If you have been in the restoration industry long enough, you know all too well that there is one issue that causes more grief and arguments between contractors and adjusters than almost any other; charging for supervision. 

Supervision is something we all either perform or are subject to at some level in almost every aspect of our lives. Businesses have their tiers of upper and lower management, the military issues ranks and responsibilities to their members to lead and oversee duties and missions, insurance companies have their adjusters, supervisors, claims managers, examiners, and so on. Companies spend billions of dollars each year for qualified executive officers, managers and supervisors because they are integral parts of a business’s operation and survival. The restoration industry is no different, yet some in our profession treat supervision as a four-letter word and contend that it should be included in the contractor’s overhead or excluded entirely.

Interestingly, general contractors who build custom homes, commercial buildings, or do remodeling recognize the importance of supervision and project management and customarily put allowances in their estimates without any pushback. 

Even government agencies understand the importance of supervision and have even gone as far as to make it a legal requirement. The State of California recently passed into law Assembly Bill AB830 which requires that contractors supervise their work. This law is found in the amended California Business & Professions Code § 7068.1, which states in part the following:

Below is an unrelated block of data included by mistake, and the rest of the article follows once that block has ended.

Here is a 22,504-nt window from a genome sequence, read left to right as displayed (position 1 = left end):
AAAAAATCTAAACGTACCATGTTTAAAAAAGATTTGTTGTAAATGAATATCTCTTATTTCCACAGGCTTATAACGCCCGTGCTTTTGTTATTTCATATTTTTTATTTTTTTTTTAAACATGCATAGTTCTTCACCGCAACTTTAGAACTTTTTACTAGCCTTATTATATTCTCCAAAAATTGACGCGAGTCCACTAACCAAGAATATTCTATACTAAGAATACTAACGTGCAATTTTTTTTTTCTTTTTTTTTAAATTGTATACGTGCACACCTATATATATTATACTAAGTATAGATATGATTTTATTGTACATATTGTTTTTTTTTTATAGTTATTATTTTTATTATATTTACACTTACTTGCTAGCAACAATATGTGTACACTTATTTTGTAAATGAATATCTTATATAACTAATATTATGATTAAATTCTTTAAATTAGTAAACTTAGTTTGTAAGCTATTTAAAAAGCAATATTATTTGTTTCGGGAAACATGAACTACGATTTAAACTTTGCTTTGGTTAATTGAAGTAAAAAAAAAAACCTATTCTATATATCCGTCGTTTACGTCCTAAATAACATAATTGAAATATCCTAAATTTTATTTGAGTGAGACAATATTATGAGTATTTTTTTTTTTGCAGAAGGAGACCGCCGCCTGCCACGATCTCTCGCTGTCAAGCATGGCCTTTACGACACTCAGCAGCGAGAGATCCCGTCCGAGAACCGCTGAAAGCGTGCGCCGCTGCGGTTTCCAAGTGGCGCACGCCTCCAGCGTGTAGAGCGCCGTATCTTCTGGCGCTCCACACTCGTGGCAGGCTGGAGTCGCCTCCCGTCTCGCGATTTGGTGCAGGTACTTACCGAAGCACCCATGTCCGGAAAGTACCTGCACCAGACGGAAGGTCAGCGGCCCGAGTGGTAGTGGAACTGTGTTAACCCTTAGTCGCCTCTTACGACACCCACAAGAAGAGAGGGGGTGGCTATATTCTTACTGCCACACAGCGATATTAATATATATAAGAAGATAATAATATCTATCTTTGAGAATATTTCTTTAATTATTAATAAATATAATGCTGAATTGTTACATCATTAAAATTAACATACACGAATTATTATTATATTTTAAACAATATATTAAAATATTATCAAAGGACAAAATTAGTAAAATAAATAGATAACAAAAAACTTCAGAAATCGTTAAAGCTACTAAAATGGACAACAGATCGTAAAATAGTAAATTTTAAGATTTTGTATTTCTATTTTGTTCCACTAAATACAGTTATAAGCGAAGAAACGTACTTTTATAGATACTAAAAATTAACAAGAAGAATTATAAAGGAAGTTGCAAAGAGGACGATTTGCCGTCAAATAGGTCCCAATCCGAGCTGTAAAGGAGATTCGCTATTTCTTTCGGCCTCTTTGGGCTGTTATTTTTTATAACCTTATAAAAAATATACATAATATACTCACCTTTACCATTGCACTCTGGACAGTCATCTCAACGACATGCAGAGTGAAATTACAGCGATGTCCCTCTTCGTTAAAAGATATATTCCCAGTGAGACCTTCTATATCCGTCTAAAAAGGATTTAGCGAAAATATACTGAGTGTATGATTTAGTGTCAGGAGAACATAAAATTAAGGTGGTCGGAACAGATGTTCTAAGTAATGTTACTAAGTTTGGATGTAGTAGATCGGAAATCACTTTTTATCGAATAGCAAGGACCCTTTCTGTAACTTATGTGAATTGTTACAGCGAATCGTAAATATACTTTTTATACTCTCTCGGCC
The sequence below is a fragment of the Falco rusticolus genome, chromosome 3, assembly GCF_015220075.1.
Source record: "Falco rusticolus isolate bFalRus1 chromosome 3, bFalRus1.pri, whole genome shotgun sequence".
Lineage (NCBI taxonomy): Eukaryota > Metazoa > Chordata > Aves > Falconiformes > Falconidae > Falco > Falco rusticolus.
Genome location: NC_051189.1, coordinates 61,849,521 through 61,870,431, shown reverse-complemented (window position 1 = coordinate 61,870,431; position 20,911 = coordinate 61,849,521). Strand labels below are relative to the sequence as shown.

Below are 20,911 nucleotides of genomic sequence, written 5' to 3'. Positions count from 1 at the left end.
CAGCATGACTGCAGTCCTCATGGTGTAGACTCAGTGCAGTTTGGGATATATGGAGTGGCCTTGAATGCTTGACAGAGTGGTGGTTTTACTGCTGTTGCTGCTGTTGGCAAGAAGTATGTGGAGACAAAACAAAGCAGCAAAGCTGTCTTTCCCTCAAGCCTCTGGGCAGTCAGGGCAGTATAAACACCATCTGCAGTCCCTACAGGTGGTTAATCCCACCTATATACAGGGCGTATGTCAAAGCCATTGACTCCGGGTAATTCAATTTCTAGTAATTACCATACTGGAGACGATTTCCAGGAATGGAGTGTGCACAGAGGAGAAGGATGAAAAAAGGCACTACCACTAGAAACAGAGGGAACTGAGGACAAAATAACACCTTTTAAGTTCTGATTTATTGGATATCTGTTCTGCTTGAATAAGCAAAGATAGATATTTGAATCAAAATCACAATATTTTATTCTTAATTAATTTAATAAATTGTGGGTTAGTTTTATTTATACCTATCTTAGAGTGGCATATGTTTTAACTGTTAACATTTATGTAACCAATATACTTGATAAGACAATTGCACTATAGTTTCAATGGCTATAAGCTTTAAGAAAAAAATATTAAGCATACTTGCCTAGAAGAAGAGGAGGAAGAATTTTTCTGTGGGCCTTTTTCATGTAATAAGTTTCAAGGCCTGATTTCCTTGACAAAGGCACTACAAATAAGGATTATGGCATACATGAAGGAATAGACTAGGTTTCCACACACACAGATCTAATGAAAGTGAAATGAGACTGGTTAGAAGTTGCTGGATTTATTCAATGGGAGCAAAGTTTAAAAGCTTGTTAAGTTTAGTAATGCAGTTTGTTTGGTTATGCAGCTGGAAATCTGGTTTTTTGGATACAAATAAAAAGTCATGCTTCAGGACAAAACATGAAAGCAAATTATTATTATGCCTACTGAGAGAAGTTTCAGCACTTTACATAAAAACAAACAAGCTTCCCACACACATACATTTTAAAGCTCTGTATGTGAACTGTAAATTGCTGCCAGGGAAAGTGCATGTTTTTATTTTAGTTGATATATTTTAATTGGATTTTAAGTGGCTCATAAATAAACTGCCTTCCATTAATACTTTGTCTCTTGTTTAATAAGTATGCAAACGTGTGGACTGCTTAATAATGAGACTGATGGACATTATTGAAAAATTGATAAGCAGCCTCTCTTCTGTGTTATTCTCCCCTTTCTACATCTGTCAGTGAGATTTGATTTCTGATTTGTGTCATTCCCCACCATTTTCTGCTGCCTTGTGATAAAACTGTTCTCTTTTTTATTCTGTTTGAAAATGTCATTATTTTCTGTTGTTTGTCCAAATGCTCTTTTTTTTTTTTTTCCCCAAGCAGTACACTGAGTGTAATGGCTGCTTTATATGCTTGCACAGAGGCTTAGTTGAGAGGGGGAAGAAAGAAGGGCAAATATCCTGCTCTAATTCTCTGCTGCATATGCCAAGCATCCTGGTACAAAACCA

(a) The person qualifying on behalf of an individual or firm under paragraph (1), (2), (3), or (4) of subdivision (b) of Section 7068 shall be responsible for exercising supervision and control of their employer’s or principal’s construction operations to secure compliance with this chapter and the rules and regulations of the board.  

(c) The following definitions shall apply for purposes of this section: 

(3) “Supervision or control” means direct supervision or control or monitoring and being available to assist others to whom direct supervision and control has been delegated. 

(4) “Direct supervision or control” means any of the following: 

(A) Supervising construction. 

(B) Managing construction activities by making technical and administrative decisions. 

(C) Checking jobs for proper workmanship. 

(D) Supervision on construction sites.

(d) The board shall require every applicant or licensee qualifying by the appearance of a qualifying individual to submit detailed information on the qualifying individual’s duties and responsibilities for supervision and control of the applicant’s construction operations, including, but not limited to, an employment duty statement prepared by the qualifier’s employer or principal. Failure of an applicant or licensee to provide information required by this subdivision constitutes a violation of this section.

(e) Violation of this section shall constitute a cause for disciplinary action and shall be punishable as a misdemeanor by imprisonment in a county jail not to exceed six months, by a fine of not less than three thousand dollars ($3,000), but not to exceed five thousand dollars ($5,000), or by both the fine and imprisonment.